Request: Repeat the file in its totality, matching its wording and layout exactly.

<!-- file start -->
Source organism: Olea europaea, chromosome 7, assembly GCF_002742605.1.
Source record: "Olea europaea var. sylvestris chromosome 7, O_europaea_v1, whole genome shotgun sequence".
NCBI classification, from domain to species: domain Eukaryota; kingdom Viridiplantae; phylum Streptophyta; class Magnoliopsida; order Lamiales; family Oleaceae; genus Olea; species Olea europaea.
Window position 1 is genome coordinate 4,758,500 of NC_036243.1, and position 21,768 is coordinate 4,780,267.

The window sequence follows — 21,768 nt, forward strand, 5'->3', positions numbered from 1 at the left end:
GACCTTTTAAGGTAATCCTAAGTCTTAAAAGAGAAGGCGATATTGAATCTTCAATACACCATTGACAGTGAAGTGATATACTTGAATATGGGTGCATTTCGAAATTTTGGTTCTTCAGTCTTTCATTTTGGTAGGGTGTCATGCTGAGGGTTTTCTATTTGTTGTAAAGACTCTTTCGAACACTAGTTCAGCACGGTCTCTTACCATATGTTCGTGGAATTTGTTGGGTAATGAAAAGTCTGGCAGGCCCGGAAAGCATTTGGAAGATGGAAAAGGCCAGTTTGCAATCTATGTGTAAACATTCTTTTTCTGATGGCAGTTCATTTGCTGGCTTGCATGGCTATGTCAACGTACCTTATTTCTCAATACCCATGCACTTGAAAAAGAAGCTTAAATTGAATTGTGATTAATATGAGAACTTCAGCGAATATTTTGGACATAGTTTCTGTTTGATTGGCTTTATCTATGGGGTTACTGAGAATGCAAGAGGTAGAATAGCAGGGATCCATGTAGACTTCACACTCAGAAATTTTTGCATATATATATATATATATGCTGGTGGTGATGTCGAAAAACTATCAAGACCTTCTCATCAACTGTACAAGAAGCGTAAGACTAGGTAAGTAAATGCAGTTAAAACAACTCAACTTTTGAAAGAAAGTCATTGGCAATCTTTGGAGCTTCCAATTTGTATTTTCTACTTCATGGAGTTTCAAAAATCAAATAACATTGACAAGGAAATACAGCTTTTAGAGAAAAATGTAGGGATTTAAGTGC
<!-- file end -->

Source organism: Olea europaea, chromosome 7, assembly GCF_002742605.1.
Source record: "Olea europaea var. sylvestris chromosome 7, O_europaea_v1, whole genome shotgun sequence".
NCBI classification, from domain to species: domain Eukaryota; kingdom Viridiplantae; phylum Streptophyta; class Magnoliopsida; order Lamiales; family Oleaceae; genus Olea; species Olea europaea.
Window position 1 is genome coordinate 4,758,500 of NC_036243.1, and position 21,768 is coordinate 4,780,267.

The window sequence follows — 21,768 nt, forward strand, 5'->3', positions numbered from 1 at the left end:
GACCTTTTAAGGTAATCCTAAGTCTTAAAAGAGAAGGCGATATTGAATCTTCAATACACCATTGACAGTGAAGTGATATACTTGAATATGGGTGCATTTCGAAATTTTGGTTCTTCAGTCTTTCATTTTGGTAGGGTGTCATGCTGAGGGTTTTCTATTTGTTGTAAAGACTCTTTCGAACACTAGTTCAGCACGGTCTCTTACCATATGTTCGTGGAATTTGTTGGGTAATGAAAAGTCTGGCAGGCCCGGAAAGCATTTGGAAGATGGAAAAGGCCAGTTTGCAATCTATGTGTAAACATTCTTTTTCTGATGGCAGTTCATTTGCTGGCTTGCATGGCTATGTCAACGTACCTTATTTCTCAATACCCATGCACTTGAAAAAGAAGCTTAAATTGAATTGTGATTAATATGAGAACTTCAGCGAATATTTTGGACATAGTTTCTGTTTGATTGGCTTTATCTATGGGGTTACTGAGAATGCAAGAGGTAGAATAGCAGGGATCCATGTAGACTTCACACTCAGAAATTTTTGCATATATATATATATATATGCTGGTGGTGATGTCGAAAAACTATCAAGACCTTCTCATCAACTGTACAAGAAGCGTAAGACTAGGTAAGTAAATGCAGTTAAAACAACTCAACTTTTGAAAGAAAGTCATTGGCAATCTTTGGAGCTTCCAATTTGTATTTTCTACTTCATGGAGTTTCAAAAATCAAATAACATTGACAAGGAAATACAGCTTTTAGAGAAAAATGTAGGGATTTAAGTGC